We have this code and I am wondering, under normal Ado.net transaction will it actually lock any rows? Sample:
var sql1 = "SELECT MAX(entryNum) FROM tbl1 WHERE processNum = 1";
var cmd = new SqlCommand(sql1, conn, tran);
var newEntryNum = cmd.ExecuteSacalar();
. . . . . .
var sql2 = "INSERT INTO tbl2 (entryNum) VALUES (" + newEntryNum + ")";
cmd = new SqlCommand(sql2, conn, tran);
processNum = 1
By locking a row, I assume you mean to prevent another transaction from modifying the row? I mention this because databases place all kinds of locks at different times that result in different locking behaviors.
In any case, the answer to your question has nothing to do with the programming language or ADO.NET. It is entirely dependent on the database and isolation level used for your transaction.
For instance, in SQL Server, if you're running in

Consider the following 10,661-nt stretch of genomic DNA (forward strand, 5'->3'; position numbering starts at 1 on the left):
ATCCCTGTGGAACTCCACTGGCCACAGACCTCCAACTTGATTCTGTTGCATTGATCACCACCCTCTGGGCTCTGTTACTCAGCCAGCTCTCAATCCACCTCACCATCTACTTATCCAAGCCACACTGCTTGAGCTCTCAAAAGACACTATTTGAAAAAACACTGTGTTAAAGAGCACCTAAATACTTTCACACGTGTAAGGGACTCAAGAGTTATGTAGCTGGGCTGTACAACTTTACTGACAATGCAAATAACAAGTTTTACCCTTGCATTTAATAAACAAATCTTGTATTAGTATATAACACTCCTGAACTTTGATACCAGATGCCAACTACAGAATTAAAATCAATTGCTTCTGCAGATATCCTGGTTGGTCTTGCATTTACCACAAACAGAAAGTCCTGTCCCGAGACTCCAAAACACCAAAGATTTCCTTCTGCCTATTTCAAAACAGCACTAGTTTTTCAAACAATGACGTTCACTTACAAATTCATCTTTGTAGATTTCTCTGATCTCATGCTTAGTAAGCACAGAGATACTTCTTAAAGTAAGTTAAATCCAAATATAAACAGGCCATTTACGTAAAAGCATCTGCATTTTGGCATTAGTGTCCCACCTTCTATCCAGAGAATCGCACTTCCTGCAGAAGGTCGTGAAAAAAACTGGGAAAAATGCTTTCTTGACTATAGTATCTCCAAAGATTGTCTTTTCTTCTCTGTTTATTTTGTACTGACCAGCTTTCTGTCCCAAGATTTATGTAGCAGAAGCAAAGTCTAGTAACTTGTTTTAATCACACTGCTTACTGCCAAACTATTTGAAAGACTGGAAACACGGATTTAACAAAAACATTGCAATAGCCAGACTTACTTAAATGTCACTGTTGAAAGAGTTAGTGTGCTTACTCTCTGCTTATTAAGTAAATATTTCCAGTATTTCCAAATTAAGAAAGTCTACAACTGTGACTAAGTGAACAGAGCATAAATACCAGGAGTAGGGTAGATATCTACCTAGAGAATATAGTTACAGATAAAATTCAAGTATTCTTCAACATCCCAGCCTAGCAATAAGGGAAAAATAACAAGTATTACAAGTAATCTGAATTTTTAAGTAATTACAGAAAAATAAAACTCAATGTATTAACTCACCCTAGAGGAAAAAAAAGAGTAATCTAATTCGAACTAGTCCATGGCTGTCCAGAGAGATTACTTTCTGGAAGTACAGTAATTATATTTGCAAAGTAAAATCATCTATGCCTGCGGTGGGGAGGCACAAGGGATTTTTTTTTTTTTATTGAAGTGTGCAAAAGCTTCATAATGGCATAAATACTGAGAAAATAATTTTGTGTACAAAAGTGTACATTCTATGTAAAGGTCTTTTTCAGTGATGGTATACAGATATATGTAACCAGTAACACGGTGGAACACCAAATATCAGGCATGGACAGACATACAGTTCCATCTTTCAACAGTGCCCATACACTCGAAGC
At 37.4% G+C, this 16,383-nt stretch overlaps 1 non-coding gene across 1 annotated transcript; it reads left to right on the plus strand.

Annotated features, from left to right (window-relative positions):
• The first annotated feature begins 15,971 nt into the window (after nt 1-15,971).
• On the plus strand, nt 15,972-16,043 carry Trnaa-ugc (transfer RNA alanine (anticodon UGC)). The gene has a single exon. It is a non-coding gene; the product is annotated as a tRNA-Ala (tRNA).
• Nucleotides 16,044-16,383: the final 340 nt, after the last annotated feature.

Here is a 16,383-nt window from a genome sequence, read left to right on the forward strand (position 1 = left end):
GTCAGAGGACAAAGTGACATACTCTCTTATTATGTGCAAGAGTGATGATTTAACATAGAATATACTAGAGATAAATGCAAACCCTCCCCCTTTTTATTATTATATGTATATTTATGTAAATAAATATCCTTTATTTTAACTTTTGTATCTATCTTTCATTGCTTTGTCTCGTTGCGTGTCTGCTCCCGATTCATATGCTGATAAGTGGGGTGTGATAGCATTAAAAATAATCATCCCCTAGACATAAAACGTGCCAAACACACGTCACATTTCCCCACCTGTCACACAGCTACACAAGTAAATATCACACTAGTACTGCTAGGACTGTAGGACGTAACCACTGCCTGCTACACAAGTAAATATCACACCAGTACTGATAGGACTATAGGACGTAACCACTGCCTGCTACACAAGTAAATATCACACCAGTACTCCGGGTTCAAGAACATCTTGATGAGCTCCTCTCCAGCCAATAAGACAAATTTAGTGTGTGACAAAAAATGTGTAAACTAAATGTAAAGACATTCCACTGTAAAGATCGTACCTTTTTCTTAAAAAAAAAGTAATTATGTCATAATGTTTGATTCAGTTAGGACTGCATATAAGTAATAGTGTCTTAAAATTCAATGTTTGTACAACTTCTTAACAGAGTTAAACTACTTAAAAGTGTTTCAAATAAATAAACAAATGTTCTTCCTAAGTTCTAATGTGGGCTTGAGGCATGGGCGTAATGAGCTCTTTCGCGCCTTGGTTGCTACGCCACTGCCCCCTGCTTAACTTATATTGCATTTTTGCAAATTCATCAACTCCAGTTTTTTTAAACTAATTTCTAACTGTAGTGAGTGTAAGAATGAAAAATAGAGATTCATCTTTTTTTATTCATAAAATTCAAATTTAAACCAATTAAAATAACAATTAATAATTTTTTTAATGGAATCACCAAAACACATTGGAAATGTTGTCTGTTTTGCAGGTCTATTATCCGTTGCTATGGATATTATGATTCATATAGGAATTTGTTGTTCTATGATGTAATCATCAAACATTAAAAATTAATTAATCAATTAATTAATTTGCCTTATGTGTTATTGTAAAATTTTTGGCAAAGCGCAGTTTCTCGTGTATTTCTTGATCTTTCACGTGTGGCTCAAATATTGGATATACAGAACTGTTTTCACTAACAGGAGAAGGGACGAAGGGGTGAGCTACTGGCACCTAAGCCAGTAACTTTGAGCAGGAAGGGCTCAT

read committed mode (which is the usual I would say), once the
select query completes, it will not prevent another transaction from modifying the rows with
processNum = 1.
However, if you are in
repeatable read or
serializable mode, then yes, executing the
select query will place locks on the rows with
processNum = 1 that will prevent other transactions from modifying the rows until you complete your transaction.
You can read more about how SQL Server places locks for different isolation levels here: SET TRANSACTION ISOLATION LEVEL.
In a previous edit of your question, you were also wondering about how this is handled in an Oracle database. That one is easy: no matter which isolation level you use, readers never block writers, so the
select query would never prevent other transactions from modifying the rows.